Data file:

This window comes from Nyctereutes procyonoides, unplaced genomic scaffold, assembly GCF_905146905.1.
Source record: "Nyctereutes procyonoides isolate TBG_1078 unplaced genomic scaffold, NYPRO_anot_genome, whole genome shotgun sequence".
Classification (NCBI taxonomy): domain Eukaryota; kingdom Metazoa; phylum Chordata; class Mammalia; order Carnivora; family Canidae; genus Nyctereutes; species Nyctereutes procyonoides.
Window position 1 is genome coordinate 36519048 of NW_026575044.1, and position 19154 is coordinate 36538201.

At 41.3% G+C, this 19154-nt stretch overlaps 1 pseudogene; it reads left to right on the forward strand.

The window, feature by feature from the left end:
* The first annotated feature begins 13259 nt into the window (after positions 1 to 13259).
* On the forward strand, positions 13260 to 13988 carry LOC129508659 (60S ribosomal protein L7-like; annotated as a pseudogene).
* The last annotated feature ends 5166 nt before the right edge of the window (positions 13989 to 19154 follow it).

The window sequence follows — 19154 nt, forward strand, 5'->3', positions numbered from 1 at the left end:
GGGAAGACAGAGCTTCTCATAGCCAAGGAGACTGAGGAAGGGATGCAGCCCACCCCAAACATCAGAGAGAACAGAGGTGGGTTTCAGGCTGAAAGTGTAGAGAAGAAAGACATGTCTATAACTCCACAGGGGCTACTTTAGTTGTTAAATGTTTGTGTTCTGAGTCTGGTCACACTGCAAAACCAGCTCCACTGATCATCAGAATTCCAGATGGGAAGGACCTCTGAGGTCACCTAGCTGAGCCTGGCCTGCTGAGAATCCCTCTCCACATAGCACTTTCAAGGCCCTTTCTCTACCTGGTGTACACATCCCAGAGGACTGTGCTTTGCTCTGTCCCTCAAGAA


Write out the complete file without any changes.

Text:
This window comes from Nyctereutes procyonoides, unplaced genomic scaffold, assembly GCF_905146905.1.
Source record: "Nyctereutes procyonoides isolate TBG_1078 unplaced genomic scaffold, NYPRO_anot_genome, whole genome shotgun sequence".
Classification (NCBI taxonomy): domain Eukaryota; kingdom Metazoa; phylum Chordata; class Mammalia; order Carnivora; family Canidae; genus Nyctereutes; species Nyctereutes procyonoides.
Window position 1 is genome coordinate 36519048 of NW_026575044.1, and position 19154 is coordinate 36538201.

At 41.3% G+C, this 19154-nt stretch overlaps 1 pseudogene; it reads left to right on the forward strand.

The window, feature by feature from the left end:
* The first annotated feature begins 13259 nt into the window (after positions 1 to 13259).
* On the forward strand, positions 13260 to 13988 carry LOC129508659 (60S ribosomal protein L7-like; annotated as a pseudogene).
* The last annotated feature ends 5166 nt before the right edge of the window (positions 13989 to 19154 follow it).

The window sequence follows — 19154 nt, forward strand, 5'->3', positions numbered from 1 at the left end:
GGGAAGACAGAGCTTCTCATAGCCAAGGAGACTGAGGAAGGGATGCAGCCCACCCCAAACATCAGAGAGAACAGAGGTGGGTTTCAGGCTGAAAGTGTAGAGAAGAAAGACATGTCTATAACTCCACAGGGGCTACTTTAGTTGTTAAATGTTTGTGTTCTGAGTCTGGTCACACTGCAAAACCAGCTCCACTGATCATCAGAATTCCAGATGGGAAGGACCTCTGAGGTCACCTAGCTGAGCCTGGCCTGCTGAGAATCCCTCTCCACATAGCACTTTCAAGGCCCTTTCTCTACCTGGTGTACACATCCCAGAGGACTGTGCTTTGCTCTGTCCCTCAAGAA